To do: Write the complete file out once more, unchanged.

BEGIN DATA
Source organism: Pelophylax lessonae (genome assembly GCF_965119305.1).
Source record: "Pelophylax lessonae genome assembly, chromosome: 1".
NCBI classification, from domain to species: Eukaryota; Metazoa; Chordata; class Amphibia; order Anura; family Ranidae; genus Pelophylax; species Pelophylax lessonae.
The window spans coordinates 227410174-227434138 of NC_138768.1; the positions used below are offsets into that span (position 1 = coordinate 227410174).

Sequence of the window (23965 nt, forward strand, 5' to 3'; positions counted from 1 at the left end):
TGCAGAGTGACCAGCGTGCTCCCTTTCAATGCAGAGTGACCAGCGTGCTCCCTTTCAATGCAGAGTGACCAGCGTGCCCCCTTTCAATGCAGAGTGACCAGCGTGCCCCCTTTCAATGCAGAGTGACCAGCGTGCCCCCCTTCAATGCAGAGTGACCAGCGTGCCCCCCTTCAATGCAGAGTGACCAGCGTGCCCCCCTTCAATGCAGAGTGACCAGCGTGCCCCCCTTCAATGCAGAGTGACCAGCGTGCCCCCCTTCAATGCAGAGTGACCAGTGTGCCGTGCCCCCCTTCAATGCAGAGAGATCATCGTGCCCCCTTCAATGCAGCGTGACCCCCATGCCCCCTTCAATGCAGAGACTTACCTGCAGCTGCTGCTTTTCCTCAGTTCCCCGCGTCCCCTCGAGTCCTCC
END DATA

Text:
Source organism: Pelophylax lessonae (genome assembly GCF_965119305.1).
Source record: "Pelophylax lessonae genome assembly, chromosome: 1".
NCBI classification, from domain to species: Eukaryota; Metazoa; Chordata; class Amphibia; order Anura; family Ranidae; genus Pelophylax; species Pelophylax lessonae.
The window spans coordinates 227410174-227434138 of NC_138768.1; the positions used below are offsets into that span (position 1 = coordinate 227410174).

Sequence of the window (23965 nt, forward strand, 5' to 3'; positions counted from 1 at the left end):
TGCAGAGTGACCAGCGTGCTCCCTTTCAATGCAGAGTGACCAGCGTGCTCCCTTTCAATGCAGAGTGACCAGCGTGCCCCCTTTCAATGCAGAGTGACCAGCGTGCCCCCTTTCAATGCAGAGTGACCAGCGTGCCCCCCTTCAATGCAGAGTGACCAGCGTGCCCCCCTTCAATGCAGAGTGACCAGCGTGCCCCCCTTCAATGCAGAGTGACCAGCGTGCCCCCCTTCAATGCAGAGTGACCAGCGTGCCCCCCTTCAATGCAGAGTGACCAGTGTGCCGTGCCCCCCTTCAATGCAGAGAGATCATCGTGCCCCCTTCAATGCAGCGTGACCCCCATGCCCCCTTCAATGCAGAGACTTACCTGCAGCTGCTGCTTTTCCTCAGTTCCCCGCGTCCCCTCGAGTCCTCC